The truth is not always easy or simple. But the truth is an empty stomach, a long, hard day that become long hard months trying to make ends meet; the truth is a dead body in the ground. The truth is Tribalism prevails in Kenya in 2015 in a way that is sometimes subtle and sometimes obvious. But it is always terrifying.

I find there is little courage when people are asked to admit these truths. Perhaps that is what is so frustrating about our conversations on tribalism. We seem to disagree fundamentally on the fundamentals – depending on who you are. Sometimes it is a matter of mere education and other times, it is willful ignorance.

You can’t force people to believe what you do. But you can provide sound arguments, you can observe and explain social experiences of different groups – you can show patterns. But ultimately people must be left to their own devices to make up their own minds. The problem of course is that before we approach these conversations, many minds are already made up. The science, the stories, the realities cease to matter. It is unfortunate.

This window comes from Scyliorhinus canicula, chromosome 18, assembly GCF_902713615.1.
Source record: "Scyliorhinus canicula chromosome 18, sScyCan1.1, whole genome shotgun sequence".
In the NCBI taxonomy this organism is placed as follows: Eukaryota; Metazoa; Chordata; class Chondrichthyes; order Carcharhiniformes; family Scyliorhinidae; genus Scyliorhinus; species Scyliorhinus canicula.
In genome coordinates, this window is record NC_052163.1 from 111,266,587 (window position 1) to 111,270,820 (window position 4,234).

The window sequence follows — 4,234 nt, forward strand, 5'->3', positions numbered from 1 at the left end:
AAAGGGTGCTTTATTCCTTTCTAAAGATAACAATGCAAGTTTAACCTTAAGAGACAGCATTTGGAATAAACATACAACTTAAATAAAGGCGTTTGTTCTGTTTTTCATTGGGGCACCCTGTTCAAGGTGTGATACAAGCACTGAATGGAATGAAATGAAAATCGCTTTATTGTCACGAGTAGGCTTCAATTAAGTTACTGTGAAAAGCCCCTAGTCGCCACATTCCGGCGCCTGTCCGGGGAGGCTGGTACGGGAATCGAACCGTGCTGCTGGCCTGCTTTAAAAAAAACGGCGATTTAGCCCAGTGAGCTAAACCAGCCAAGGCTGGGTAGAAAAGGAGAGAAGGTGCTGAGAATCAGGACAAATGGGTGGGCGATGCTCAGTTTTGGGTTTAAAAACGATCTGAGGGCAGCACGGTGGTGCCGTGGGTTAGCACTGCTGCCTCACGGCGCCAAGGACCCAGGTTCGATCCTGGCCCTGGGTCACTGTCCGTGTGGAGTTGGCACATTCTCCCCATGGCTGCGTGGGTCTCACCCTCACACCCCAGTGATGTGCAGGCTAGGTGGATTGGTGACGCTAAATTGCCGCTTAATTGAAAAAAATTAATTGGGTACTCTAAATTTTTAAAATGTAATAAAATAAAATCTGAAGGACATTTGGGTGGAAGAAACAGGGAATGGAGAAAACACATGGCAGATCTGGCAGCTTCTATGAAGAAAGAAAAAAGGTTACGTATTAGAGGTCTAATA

I do not think however, that because these conversations are almost impossible that they should not be tried for. On the contrary, I believe that trying to do the impossible is necessary. As a young Boy living in Nakuru at the time, we would make quips such as telling people something that was unlikely, was about as likely as the United States having a Black president. The impossible happened.

Apart from education, apart from the willingness to make one’s self uncomfortable, empathy and humility must be at the forefront of conversations on all social experiences, and because of this country’s history, especially Tribe. Of course empathy and humility are hard to legislate, and you certainly can’t teach them. Those things, I think, you garner from life and experience and encounters with people who are very different from you – and yet you fall in love with them as people.

Let us talk about Tribalism. Let us do it with courage. And for those who will get left behind, let them get left behind. History has shown that some people must always be left behind. I read too somewhere recently that any movement needs long-term revolutionaries, not short-term radicals. Let’s each take that to heart.